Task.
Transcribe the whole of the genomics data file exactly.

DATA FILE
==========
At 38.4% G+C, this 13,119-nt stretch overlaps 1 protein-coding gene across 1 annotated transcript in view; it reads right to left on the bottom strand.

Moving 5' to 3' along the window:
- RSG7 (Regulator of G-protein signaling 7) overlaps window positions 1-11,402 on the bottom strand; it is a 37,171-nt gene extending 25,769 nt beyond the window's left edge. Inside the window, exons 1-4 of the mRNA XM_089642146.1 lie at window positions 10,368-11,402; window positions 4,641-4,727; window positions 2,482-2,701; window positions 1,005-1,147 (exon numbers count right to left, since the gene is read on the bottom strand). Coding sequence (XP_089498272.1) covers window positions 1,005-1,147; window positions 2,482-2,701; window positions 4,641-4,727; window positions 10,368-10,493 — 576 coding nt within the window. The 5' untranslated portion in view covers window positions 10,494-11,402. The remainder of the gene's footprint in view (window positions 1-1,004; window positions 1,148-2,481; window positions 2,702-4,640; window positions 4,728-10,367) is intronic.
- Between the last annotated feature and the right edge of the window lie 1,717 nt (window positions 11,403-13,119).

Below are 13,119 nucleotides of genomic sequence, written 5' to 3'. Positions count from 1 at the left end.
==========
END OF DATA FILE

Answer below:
At 38.4% G+C, this 13,119-nt stretch overlaps 1 protein-coding gene across 1 annotated transcript in view; it reads right to left on the bottom strand.

Moving 5' to 3' along the window:
- RSG7 (Regulator of G-protein signaling 7) overlaps window positions 1-11,402 on the bottom strand; it is a 37,171-nt gene extending 25,769 nt beyond the window's left edge. Inside the window, exons 1-4 of the mRNA XM_089642146.1 lie at window positions 10,368-11,402; window positions 4,641-4,727; window positions 2,482-2,701; window positions 1,005-1,147 (exon numbers count right to left, since the gene is read on the bottom strand). Coding sequence (XP_089498272.1) covers window positions 1,005-1,147; window positions 2,482-2,701; window positions 4,641-4,727; window positions 10,368-10,493 — 576 coding nt within the window. The 5' untranslated portion in view covers window positions 10,494-11,402. The remainder of the gene's footprint in view (window positions 1-1,004; window positions 1,148-2,481; window positions 2,702-4,640; window positions 4,728-10,367) is intronic.
- Between the last annotated feature and the right edge of the window lie 1,717 nt (window positions 11,403-13,119).

Below are 13,119 nucleotides of genomic sequence, written 5' to 3'. Positions count from 1 at the left end.